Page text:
Bond investment is debt instruments by the issuers. By buying a bond investment, bondholders are effectively lending monies to the issuer, in return for interest, called coupons. Well, many would definitely remember the Lehman Brothers Mini-bonds saga 10 years ago where even trained financial advisors cannot understand the Mini-bonds. The saga created quite a scandal and much protest at Hong Lim Park. Eventually, the government had to stepped in to control the situation.
Having lived through the saga doesn’t mean that bonds are dangerous instruments (psst, the mini-bonds aren’t really bonds in the first place) as a matter of fact, bond investment is as safe as stocks.
That statement is in contrast to what many financial advisors, students and professionals would have learnt.
Everywhere else, bonds are classified as safer than stocks.
However, I stand by my statement that bond investment is as safe as stocks. This is because just like stocks, the bonds are only as safe as the underlying issuer is.
Behind every stock is a company. Similarly, behind every bond is also an issuer.
The Argentinian government issued a 100 year bond in 2017. Would you consider this bond investment to be safer than stocks? (Yep, you will definitely be around 100 years later to redeem your loan to the Argentinian government.)
What attracts investors to this bond? Probably because of the promise that it is safe (or safer) and the 7.9% yield which has since swung between single-digits to double digits within a single year.
Here comes the stunning fact, Argentina has defaulted on their debt 9 times in the last 20 years. 5 times in the since 1982.
Just let that sink in.
Whereas a strong company like Singtel, SATS and VICOM has not gone bankrupt once since 1982 and does not seem close to doing so.
And if a bond investment is so safe, what happened to the Mini-bonds sage? The reason why is is a saga is that many people, trained or untrained, educated or uneducated were bought into the idea that it is safer, when in actual fact, it is not.
Volatility vs Safety
The reason behind the notion that bonds are safer than stocks is because stocks are more volatile than bonds. Stock prices move more than bonds.
It is true that stock prices movements are more volatile than bonds, but that doesn’t mean that they are more dangerous.
A Honda Jazz depreciates at almost 10% a year, a 10% downwards movement every year. But does that makes the car an inherently dangerous equipment so much that people will get sleepless nights? No. I have never known a person that has sleepless nights because his car depreciated by 10%. However, I have known many that has sleepless nights because their stocks dropped by 10%.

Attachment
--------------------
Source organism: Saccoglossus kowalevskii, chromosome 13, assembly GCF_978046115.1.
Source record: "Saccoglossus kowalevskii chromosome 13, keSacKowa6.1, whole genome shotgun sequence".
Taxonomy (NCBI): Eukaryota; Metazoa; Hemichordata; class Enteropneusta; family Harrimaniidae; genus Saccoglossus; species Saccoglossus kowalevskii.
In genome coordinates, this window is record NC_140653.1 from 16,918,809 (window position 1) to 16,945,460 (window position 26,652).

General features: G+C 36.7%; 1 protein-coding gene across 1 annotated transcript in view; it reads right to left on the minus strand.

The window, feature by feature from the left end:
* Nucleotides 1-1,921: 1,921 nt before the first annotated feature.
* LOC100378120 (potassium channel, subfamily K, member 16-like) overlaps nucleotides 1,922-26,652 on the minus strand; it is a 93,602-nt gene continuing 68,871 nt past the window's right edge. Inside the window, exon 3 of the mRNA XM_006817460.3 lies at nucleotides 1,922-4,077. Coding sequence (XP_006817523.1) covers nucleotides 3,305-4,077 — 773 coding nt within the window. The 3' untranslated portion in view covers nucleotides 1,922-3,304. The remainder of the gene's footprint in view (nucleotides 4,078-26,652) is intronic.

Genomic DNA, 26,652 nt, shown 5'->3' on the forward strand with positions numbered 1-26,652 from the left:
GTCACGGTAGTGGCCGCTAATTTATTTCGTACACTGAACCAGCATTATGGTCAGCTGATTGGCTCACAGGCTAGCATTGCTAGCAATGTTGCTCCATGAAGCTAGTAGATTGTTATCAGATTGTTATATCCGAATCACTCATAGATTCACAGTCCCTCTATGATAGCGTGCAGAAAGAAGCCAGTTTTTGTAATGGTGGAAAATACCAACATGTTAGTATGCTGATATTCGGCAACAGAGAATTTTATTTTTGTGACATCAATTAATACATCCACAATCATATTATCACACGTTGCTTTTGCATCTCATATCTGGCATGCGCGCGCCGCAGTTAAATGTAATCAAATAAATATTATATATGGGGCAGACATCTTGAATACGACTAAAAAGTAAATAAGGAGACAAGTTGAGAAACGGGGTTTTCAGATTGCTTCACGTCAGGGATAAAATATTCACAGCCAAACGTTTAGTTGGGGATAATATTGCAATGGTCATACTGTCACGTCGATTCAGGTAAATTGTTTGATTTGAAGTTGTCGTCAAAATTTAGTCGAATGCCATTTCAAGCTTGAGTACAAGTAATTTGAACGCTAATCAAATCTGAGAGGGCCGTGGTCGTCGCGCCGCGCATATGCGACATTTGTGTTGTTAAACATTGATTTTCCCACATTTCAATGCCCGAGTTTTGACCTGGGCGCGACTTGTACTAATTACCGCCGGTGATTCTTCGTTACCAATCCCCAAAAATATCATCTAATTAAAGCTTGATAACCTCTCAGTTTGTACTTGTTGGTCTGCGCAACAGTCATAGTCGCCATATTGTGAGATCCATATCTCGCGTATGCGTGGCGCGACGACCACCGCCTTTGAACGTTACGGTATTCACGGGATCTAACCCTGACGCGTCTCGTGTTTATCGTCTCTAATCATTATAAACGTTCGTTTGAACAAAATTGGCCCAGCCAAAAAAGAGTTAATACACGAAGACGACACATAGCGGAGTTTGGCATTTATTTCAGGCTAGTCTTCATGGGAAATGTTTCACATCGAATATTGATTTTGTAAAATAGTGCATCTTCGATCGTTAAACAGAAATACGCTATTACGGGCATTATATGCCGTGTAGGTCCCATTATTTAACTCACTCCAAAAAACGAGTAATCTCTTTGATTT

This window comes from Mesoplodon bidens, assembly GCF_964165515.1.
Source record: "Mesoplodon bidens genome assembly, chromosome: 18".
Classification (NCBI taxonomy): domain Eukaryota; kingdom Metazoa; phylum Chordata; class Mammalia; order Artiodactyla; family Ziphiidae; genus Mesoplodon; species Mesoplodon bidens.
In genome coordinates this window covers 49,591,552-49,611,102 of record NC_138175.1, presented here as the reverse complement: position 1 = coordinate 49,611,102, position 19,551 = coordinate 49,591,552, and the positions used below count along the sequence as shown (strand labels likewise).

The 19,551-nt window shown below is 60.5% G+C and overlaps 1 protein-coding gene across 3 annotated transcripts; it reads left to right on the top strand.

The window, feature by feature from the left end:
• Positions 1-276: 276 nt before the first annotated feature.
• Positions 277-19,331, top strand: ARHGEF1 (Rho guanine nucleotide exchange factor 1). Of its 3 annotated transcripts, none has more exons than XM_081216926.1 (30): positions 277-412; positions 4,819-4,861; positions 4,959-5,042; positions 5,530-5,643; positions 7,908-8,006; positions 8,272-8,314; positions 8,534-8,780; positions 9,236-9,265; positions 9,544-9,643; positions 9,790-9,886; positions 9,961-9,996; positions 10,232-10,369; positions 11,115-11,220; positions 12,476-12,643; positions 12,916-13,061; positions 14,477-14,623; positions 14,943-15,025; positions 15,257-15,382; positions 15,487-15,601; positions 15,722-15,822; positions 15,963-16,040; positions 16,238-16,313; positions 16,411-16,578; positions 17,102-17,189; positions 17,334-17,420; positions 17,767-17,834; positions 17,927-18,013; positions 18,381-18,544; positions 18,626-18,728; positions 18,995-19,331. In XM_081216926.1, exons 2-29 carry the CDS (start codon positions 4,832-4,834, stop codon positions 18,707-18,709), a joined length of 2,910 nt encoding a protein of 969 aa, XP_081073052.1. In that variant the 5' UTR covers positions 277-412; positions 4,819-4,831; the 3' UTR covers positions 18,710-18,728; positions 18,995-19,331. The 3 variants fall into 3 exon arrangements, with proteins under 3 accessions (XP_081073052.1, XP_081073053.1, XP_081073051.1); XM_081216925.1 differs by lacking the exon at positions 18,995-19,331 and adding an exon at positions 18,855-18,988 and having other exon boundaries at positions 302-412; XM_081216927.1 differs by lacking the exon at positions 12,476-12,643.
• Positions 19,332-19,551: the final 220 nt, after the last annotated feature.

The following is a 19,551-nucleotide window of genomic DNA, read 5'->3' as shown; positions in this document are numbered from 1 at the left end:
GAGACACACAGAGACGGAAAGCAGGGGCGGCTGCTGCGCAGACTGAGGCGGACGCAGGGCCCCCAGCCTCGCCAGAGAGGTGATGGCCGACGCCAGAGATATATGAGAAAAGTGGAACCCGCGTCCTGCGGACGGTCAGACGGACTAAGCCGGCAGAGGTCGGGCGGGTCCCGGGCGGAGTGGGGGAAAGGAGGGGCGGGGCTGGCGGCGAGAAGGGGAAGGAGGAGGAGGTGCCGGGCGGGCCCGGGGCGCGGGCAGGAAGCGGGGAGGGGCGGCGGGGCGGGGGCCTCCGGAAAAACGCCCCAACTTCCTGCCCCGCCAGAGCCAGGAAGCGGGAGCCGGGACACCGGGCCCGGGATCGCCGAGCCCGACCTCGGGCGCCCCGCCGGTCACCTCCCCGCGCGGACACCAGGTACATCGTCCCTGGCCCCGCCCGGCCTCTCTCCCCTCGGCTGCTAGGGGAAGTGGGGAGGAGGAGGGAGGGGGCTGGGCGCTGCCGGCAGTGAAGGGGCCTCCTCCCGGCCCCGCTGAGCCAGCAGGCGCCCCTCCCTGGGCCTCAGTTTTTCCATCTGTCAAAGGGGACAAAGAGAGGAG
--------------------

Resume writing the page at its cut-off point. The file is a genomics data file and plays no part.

Low volatility is not safer. Bonds and stocks are only as good as the entity that they represent. There will be some bondholders or bond funds that provides lucrative returns of between 4% to 6% consistently.
To achieve those returns, high yield bonds that are below investment grades will be utilized as there is no way investment grade bonds will generate such yields.
It is not that high yield bonds are terrible sure-lose investments, however, investing in high yield bonds require some knowledge and skill as high-yield bonds are high yield are a reason.
Bondholders needs to have the ability to differentiate which bond issuer is able to sustain the bond repayment and turn the tide around to become investment grade. Then again, if the bondholder can filter out the turnarounds to invest in sustainable junk bonds, why bonds and not stocks?
Bonds available to Singaporean
With that said, it is still ok to invest in bond investment. As long as the bonds issued by strong governments and companies, the investment will turn out fine. However, the stronger the entity, the lower the returns as the risk of default is a lot lower.
Bonds are available to Singaporean to invest. As a matter of fact, we can even invest in bonds using our CPF.
The Singapore Government do issue bonds for investors to invest in which are available to retail investors to invest in. The most popular one recently is the Temasek bond which has a return of 2.7%/annum. The bond was so popular, it was 8 times over-subscribed.
Monthly, the government issues the Singapore Government Savings Bond as well, which in my opinion is better than any savings plan and fixed deposit.
Investors can also buy and sell other government bonds on the bond market, the secondary market as long as they have a brokerage account.
All in all, generally, the returns from safe bonds do not really beat inflation, which by defaults makes it a bad investment to have over the long term. For the short term, it can be a useful instrument. However, at the end of the day, the bond is as safe as the issuer is, therefore, it is imperative to know how safe the issuer is.
Investment in Singapore for Beginners